Leisure for people with autism, another obstacle in their adaptation

David He was three and a half years old when he was diagnosed with Autism Spectrum Disorder (ASD), but before that it took a few months to find out what was happening to him. The second son of Cecilia and Ignasi had from one day to the next a involution in speech and became unable to pronounce the only word he knew so far: dad. It was then that the odyssey of his parents began, who went from doctor to doctor looking for what was happening to the child and whose cause seemed to be found in any other part of the body: “They told us that it could be that the child was deaf, that he had a problem in the vocal cords, that they were vegetations”, indicates Cecilia. “Any possibility was ahead”, Add.

After knowing the diagnosis, one of the obstacles they encountered and that had never been raised was in leisure. Parents of another child neurotypicalthat is, without ASD, they realized that with David they could not do most of the activities that their other son was used to, since neither spaces nor society they are prepared to respond to his needs. Autism Spectrum Disorder greatly affects different depending on the person who has it and the degree of autism they present, but they all share difficulties in the processes of socialization, communication and understanding, and the ability to make thought and behavior more flexible. His sensitivity is also very different from that of other people, either for more or for less. So activities that could be as daily as accessing a shopping center, for example, can become a whole world for them.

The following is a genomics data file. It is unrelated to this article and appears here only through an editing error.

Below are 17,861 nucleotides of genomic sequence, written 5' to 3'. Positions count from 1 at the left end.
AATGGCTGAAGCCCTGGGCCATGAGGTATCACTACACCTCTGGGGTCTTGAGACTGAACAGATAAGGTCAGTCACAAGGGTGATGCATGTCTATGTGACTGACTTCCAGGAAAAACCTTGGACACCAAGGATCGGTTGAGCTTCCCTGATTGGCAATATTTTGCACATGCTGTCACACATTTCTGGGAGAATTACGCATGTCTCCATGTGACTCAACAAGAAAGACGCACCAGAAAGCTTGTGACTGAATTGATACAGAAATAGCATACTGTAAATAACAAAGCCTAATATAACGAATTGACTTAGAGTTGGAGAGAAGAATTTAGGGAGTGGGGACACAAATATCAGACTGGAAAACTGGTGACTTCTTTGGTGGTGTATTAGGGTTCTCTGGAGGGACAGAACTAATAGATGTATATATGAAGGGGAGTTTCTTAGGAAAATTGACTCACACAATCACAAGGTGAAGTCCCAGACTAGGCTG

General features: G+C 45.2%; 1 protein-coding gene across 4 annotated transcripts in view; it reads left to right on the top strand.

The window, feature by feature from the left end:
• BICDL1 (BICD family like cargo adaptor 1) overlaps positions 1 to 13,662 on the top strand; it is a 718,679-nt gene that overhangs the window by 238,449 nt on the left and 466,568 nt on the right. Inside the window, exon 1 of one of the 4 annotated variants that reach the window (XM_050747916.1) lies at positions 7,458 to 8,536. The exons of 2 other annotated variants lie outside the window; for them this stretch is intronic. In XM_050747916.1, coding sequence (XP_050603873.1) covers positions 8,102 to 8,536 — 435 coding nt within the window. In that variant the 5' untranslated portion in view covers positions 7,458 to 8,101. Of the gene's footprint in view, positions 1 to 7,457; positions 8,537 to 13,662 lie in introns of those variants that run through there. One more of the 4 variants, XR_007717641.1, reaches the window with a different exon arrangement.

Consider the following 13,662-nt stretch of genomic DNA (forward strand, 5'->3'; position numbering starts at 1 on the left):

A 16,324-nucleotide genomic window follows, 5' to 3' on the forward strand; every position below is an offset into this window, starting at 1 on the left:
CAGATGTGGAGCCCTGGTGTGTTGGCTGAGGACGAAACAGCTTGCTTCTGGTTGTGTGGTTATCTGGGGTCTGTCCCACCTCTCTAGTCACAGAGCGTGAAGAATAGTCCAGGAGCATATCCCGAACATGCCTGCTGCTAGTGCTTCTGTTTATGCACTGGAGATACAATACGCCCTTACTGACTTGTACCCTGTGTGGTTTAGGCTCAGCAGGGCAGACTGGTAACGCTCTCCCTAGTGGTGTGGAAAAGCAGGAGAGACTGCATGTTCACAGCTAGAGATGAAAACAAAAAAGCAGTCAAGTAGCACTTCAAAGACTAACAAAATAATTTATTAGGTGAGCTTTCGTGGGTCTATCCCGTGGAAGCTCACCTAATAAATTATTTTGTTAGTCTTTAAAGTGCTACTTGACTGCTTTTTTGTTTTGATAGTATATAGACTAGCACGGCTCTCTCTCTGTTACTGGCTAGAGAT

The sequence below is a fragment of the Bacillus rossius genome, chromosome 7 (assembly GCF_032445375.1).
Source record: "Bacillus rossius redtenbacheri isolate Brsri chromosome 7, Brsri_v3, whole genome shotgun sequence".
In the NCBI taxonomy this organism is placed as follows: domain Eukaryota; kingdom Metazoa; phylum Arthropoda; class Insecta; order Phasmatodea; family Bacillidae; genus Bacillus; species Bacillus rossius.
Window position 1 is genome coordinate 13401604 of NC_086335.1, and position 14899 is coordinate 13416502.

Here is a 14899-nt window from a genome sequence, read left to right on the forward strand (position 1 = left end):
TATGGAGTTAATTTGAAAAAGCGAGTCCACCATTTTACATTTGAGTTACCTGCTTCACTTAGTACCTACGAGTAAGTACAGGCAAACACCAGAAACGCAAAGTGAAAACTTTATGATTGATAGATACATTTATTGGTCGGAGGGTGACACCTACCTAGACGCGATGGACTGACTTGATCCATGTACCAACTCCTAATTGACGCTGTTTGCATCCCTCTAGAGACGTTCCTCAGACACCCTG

Leisure options are few

The options available to them are scarce, especially in the case of activities carried out in closed spaces. For this reason and to respond to this need of parents, the association ‘Caring for the Tribe’ of the union of Autism for Good and Dog Point, dedicated to the care of families of people within the spectrum. Every month they organize activities thanks to businesses in the Community of Madrid that adapt their spaces to the needs of children and families. And although there are not many spaces that lend themselves to collaboration due to financing problems, more and more projects are joining this initiative and creating a place where children and their families can enjoy safe and quiet.